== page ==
When I kept them in mind and looked forward to using them, they were at the other side of the room, and it would have been a pity to get up for them. Besides, the most convenient medium for lighting one’s pipe is paper, after all; and if you have not an old envelope in your pocket, there is probably a photograph standing on the mantelpiece. It is convenient to have the magazines lying handy; or a page from a book — hand-made paper burns beautifully — will do. To be sure, there is the lighting of your paper. For this your lamp is practically useless, standing in the middle of the table, while you are in an easy-chair by the fireside; and as for the tape-and-spark contrivance, it is the introduction of machinery into the softest joys of life. The fire is best. It is near you, and you drop your burning spill into it with a minimum waste of energy. The proper fire for pipes is one in a cheerful blaze. If your spill is carelessly constructed the flame runs up into your fingers before you know what you are doing, so that it is as well to marry and get your wife to make spills for you. Before you begin to smoke, scatter these about the fireplace. Then you will be able to reach them without rising. The irritating fire is the one that has burned low — when the coals are more than half cinders, and cling to each other in fear of death. With such a fire it is no use attempting to light a pipe all at once. Your better course now is to drop little bits of paper into the likely places in the fire, and have a spill ready to apply to the one that lights first. It is an anxious moment, for they may merely shrivel up sullenly without catching fire, and in that case some men lose their tempers. Bad to lose your temper over your pipe —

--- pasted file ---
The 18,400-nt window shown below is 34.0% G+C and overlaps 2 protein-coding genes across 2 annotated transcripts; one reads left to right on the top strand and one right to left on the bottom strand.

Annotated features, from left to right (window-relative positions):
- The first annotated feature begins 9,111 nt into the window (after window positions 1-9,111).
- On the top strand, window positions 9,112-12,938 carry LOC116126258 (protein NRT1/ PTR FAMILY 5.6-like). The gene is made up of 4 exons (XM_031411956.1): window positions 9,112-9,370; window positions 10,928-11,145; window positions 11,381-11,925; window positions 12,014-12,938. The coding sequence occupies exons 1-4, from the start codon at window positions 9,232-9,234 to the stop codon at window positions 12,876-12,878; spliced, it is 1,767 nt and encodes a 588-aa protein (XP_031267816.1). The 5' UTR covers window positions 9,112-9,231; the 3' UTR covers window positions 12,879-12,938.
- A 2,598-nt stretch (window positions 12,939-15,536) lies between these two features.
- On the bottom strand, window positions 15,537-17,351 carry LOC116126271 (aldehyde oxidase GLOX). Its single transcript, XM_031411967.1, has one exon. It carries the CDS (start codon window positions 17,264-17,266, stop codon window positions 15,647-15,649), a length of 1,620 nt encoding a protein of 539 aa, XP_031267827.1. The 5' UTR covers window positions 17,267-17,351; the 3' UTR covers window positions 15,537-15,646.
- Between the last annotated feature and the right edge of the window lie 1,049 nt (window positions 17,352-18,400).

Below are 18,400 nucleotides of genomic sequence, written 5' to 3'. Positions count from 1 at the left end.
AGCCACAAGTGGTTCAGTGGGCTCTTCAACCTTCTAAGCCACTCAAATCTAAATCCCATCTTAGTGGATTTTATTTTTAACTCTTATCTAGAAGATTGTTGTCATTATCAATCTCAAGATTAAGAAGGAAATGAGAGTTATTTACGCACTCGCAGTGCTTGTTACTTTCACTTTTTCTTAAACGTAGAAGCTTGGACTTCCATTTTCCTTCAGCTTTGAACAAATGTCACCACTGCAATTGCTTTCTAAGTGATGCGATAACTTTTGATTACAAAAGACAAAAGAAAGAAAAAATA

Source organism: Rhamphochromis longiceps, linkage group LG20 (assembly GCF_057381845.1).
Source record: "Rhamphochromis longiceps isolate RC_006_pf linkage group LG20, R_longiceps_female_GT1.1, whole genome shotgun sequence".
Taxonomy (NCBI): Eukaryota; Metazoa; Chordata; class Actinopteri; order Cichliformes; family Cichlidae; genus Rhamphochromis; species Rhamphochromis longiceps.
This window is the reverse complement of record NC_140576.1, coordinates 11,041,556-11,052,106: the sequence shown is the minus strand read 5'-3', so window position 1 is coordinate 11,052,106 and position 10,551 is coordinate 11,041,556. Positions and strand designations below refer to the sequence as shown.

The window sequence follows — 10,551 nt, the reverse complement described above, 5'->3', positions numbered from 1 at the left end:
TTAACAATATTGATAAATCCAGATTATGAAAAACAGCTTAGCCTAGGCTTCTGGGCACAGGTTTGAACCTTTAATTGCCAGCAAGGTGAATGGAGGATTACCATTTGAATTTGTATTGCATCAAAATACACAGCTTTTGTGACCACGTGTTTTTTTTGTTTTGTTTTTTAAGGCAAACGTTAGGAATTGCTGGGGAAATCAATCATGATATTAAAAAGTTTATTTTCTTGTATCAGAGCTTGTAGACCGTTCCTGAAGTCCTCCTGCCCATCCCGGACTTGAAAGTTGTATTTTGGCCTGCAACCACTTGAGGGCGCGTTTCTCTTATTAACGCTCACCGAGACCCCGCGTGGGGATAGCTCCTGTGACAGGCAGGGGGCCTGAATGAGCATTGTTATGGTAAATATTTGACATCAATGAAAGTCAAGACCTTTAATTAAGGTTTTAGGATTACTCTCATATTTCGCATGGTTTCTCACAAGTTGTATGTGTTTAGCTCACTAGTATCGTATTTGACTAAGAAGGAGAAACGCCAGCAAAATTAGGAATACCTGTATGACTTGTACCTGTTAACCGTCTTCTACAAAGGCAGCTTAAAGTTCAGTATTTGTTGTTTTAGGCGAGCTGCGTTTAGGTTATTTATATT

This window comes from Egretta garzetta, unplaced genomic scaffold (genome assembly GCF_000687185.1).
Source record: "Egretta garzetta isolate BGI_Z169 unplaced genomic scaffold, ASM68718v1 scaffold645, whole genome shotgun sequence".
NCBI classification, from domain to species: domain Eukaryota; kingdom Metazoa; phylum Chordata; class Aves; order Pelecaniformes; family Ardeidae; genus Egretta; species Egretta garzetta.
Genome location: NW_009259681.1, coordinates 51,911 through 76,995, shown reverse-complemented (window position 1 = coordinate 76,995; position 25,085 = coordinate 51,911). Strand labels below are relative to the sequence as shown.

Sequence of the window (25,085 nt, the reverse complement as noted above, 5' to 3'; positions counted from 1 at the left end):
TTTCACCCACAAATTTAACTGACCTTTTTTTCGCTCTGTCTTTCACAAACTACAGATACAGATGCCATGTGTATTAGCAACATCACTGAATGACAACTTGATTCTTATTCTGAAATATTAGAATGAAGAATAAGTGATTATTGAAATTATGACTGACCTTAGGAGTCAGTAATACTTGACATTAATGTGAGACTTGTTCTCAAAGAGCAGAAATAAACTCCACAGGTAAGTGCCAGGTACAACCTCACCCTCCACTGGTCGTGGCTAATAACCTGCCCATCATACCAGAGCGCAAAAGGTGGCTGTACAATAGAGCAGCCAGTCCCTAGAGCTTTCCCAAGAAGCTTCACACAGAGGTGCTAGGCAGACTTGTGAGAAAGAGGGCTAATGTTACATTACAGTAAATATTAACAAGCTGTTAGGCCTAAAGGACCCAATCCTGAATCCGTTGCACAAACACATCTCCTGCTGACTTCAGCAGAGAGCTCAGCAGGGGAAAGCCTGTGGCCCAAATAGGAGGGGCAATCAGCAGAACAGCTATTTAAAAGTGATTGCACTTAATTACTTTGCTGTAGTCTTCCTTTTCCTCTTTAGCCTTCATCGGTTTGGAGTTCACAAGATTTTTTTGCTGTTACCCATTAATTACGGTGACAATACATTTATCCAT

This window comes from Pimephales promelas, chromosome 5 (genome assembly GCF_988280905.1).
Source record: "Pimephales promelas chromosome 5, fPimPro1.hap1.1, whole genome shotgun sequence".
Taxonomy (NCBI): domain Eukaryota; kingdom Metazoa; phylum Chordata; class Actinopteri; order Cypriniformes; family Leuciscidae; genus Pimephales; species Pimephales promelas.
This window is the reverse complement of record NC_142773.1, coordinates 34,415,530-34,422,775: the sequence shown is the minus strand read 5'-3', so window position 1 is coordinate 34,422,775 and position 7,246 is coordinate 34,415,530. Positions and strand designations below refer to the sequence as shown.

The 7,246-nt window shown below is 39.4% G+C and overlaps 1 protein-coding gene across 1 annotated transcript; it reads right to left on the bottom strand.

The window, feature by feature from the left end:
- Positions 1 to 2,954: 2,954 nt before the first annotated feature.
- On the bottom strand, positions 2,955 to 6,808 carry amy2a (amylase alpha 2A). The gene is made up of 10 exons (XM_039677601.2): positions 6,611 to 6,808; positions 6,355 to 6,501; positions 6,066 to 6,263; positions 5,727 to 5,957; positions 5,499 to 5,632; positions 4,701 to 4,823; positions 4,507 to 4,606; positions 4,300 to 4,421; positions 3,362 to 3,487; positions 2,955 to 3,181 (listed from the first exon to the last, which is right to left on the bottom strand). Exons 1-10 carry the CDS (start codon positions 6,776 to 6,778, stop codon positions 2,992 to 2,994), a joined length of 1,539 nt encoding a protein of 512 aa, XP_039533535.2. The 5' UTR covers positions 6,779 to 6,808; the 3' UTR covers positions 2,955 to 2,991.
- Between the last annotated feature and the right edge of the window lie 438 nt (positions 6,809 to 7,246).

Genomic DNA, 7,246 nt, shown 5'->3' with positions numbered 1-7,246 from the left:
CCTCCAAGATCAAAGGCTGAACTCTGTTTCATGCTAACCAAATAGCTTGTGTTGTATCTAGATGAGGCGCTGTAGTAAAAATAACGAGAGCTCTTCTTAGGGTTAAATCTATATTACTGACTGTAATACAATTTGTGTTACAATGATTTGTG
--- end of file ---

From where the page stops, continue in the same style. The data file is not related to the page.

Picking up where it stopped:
No pipe really ever rivalled the brier in my affections, though I can recall a mad month when I fell in love with two little meerschaums, which I christened Romulus and Remus. They lay together in one case in Regent Street, and it was with difficulty that I could pass the shop without going in. Often I took side streets to escape their glances, but at last I asked the price. It startled me, and I hurried home to the brier.